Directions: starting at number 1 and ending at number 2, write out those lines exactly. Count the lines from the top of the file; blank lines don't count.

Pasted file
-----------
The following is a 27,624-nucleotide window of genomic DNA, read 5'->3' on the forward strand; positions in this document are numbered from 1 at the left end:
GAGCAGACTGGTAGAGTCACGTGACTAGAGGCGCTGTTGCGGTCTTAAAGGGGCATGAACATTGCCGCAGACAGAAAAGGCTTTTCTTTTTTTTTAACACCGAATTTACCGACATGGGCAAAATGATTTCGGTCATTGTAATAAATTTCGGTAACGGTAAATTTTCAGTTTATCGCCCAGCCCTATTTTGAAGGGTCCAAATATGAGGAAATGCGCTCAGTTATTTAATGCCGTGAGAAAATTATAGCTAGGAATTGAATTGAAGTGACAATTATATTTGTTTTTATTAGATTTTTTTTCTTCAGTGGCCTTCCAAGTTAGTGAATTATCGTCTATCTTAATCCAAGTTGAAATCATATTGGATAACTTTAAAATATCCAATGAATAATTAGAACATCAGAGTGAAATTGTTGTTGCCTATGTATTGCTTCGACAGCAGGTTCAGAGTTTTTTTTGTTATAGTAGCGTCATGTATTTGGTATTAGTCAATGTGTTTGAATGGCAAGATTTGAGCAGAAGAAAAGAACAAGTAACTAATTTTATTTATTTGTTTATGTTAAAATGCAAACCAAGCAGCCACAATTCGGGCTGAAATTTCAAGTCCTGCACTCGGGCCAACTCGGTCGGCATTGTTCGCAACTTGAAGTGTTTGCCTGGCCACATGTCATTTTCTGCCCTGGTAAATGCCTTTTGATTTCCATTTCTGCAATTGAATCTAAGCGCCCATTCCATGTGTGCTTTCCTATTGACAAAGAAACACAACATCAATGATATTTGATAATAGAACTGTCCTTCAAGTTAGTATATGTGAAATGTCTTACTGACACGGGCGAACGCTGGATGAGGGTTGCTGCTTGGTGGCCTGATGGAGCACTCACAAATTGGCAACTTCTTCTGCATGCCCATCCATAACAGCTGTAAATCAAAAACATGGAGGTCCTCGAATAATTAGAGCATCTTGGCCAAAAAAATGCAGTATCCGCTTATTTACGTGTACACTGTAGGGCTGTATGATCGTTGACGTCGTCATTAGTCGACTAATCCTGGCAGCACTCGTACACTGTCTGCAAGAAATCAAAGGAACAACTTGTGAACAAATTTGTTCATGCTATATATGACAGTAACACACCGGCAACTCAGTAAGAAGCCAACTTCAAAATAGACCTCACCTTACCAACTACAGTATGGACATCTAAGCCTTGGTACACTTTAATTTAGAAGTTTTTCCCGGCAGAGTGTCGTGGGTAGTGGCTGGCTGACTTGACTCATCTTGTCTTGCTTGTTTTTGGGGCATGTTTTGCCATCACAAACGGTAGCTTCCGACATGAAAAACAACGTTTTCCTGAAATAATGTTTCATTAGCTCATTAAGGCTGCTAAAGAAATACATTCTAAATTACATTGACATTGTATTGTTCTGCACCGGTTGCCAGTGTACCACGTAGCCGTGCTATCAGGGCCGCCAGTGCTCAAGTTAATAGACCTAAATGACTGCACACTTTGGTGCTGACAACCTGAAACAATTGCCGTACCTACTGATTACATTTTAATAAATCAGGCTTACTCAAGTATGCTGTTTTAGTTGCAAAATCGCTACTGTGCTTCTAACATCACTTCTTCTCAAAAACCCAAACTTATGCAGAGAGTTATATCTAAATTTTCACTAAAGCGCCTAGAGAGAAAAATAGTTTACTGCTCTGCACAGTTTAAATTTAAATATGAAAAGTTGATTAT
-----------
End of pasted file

The following is a 27,624-nucleotide window of genomic DNA, read 5'->3' on the forward strand; positions in this document are numbered from 1 at the left end:
GAGCAGACTGGTAGAGTCACGTGACTAGAGGCGCTGTTGCGGTCTTAAAGGGGCATGAACATTGCCGCAGACAGAAAAGGCTTTTCTTTTTTTTTAACACCGAATTTACCGACATGGGCAAAATGATTTCGGTCATTGTAATAAATTTCGGTAACGGTAAATTTTCAGTTTATCGCCCAGCCCTATTTTGAAGGGTCCAAATATGAGGAAATGCGCTCAGTTATTTAATGCCGTGAGAAAATTATAGCTAGGAATTGAATTGAAGTGACAATTATATTTGTTTTTATTAGATTTTTTTTCTTCAGTGGCCTTCCAAGTTAGTGAATTATCGTCTATCTTAATCCAAGTTGAAATCATATTGGATAACTTTAAAATATCCAATGAATAATTAGAACATCAGAGTGAAATTGTTGTTGCCTATGTATTGCTTCGACAGCAGGTTCAGAGTTTTTTTTGTTATAGTAGCGTCATGTATTTGGTATTAGTCAATGTGTTTGAATGGCAAGATTTGAGCAGAAGAAAAGAACAAGTAACTAATTTTATTTATTTGTTTATGTTAAAATGCAAACCAAGCAGCCACAATTCGGGCTGAAATTTCAAGTCCTGCACTCGGGCCAACTCGGTCGGCATTGTTCGCAACTTGAAGTGTTTGCCTGGCCACATGTCATTTTCTGCCCTGGTAAATGCCTTTTGATTTCCATTTCTGCAATTGAATCTAAGCGCCCATTCCATGTGTGCTTTCCTATTGACAAAGAAACACAACATCAATGATATTTGATAATAGAACTGTCCTTCAAGTTAGTATATGTGAAATGTCTTACTGACACGGGCGAACGCTGGATGAGGGTTGCTGCTTGGTGGCCTGATGGAGCACTCACAAATTGGCAACTTCTTCTGCATGCCCATCCATAACAGCTGTAAATCAAAAACATGGAGGTCCTCGAATAATTAGAGCATCTTGGCCAAAAAAATGCAGTATCCGCTTATTTACGTGTACACTGTAGGGCTGTATGATCGTTGACGTCGTCATTAGTCGACTAATCCTGGCAGCACTCGTACACTGTCTGCAAGAAATCAAAGGAACAACTTGTGAACAAATTTGTTCATGCTATATATGACAGTAACACACCGGCAACTCAGTAAGAAGCCAACTTCAAAATAGACCTCACCTTACCAACTACAGTATGGACATCTAAGCCTTGGTACACTTTAATTTAGAAGTTTTTCCCGGCAGAGTGTCGTGGGTAGTGGCTGGCTGACTTGACTCATCTTGTCTTGCTTGTTTTTGGGGCATGTTTTGCCATCACAAACGGTAGCTTCCGACATGAAAAACAACGTTTTCCTGAAATAATGTTTCATTAGCTCATTAAGGCTGCTAAAGAAATACATTCTAAATTACATTGACATTGTATTGTTCTGCACCGGTTGCCAGTGTACCACGTAGCCGTGCTATCAGGGCCGCCAGTGCTCAAGTTAATAGACCTAAATGACTGCACACTTTGGTGCTGACAACCTGAAACAATTGCCGTACCTACTGATTACATTTTAATAAATCAGGCTTACTCAAGTATGCTGTTTTAGTTGCAAAATCGCTACTGTGCTTCTAACATCACTTCTTCTCAAAAACCCAAACTTATGCAGAGAGTTATATCTAAATTTTCACTAAAGCGCCTAGAGAGAAAAATAGTTTACTGCTCTGCACAGTTTAAATTTAAATATGAAAAGTTGATTAT